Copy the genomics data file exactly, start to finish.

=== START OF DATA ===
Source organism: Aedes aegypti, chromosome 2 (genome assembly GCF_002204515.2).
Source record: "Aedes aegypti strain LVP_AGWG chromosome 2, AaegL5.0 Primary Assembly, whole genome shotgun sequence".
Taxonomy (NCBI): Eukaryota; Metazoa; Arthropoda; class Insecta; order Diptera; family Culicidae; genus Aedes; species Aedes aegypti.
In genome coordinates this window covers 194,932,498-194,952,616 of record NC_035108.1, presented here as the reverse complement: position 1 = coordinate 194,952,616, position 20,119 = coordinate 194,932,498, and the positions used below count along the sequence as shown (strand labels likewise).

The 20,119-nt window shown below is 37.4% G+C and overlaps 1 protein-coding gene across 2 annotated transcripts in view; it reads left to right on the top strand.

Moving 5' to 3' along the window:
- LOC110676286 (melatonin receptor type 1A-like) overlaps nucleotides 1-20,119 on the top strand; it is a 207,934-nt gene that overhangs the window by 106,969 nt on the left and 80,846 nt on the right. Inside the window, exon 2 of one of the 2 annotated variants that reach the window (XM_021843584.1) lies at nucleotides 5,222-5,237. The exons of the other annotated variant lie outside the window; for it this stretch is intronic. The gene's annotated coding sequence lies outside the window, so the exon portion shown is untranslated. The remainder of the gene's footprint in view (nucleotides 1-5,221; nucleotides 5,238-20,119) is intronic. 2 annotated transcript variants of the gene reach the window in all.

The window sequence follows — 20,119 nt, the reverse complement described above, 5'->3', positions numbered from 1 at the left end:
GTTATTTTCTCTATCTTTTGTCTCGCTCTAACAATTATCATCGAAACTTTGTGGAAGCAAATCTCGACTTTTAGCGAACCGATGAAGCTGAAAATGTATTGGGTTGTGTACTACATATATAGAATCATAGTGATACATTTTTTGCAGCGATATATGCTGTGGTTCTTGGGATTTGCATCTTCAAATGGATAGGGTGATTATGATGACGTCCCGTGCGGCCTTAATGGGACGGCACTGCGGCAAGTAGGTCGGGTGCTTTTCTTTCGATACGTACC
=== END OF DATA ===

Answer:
Source organism: Aedes aegypti, chromosome 2 (genome assembly GCF_002204515.2).
Source record: "Aedes aegypti strain LVP_AGWG chromosome 2, AaegL5.0 Primary Assembly, whole genome shotgun sequence".
Taxonomy (NCBI): Eukaryota; Metazoa; Arthropoda; class Insecta; order Diptera; family Culicidae; genus Aedes; species Aedes aegypti.
In genome coordinates this window covers 194,932,498-194,952,616 of record NC_035108.1, presented here as the reverse complement: position 1 = coordinate 194,952,616, position 20,119 = coordinate 194,932,498, and the positions used below count along the sequence as shown (strand labels likewise).

The 20,119-nt window shown below is 37.4% G+C and overlaps 1 protein-coding gene across 2 annotated transcripts in view; it reads left to right on the top strand.

Moving 5' to 3' along the window:
- LOC110676286 (melatonin receptor type 1A-like) overlaps nucleotides 1-20,119 on the top strand; it is a 207,934-nt gene that overhangs the window by 106,969 nt on the left and 80,846 nt on the right. Inside the window, exon 2 of one of the 2 annotated variants that reach the window (XM_021843584.1) lies at nucleotides 5,222-5,237. The exons of the other annotated variant lie outside the window; for it this stretch is intronic. The gene's annotated coding sequence lies outside the window, so the exon portion shown is untranslated. The remainder of the gene's footprint in view (nucleotides 1-5,221; nucleotides 5,238-20,119) is intronic. 2 annotated transcript variants of the gene reach the window in all.

The window sequence follows — 20,119 nt, the reverse complement described above, 5'->3', positions numbered from 1 at the left end:
GTTATTTTCTCTATCTTTTGTCTCGCTCTAACAATTATCATCGAAACTTTGTGGAAGCAAATCTCGACTTTTAGCGAACCGATGAAGCTGAAAATGTATTGGGTTGTGTACTACATATATAGAATCATAGTGATACATTTTTTGCAGCGATATATGCTGTGGTTCTTGGGATTTGCATCTTCAAATGGATAGGGTGATTATGATGACGTCCCGTGCGGCCTTAATGGGACGGCACTGCGGCAAGTAGGTCGGGTGCTTTTCTTTCGATACGTACC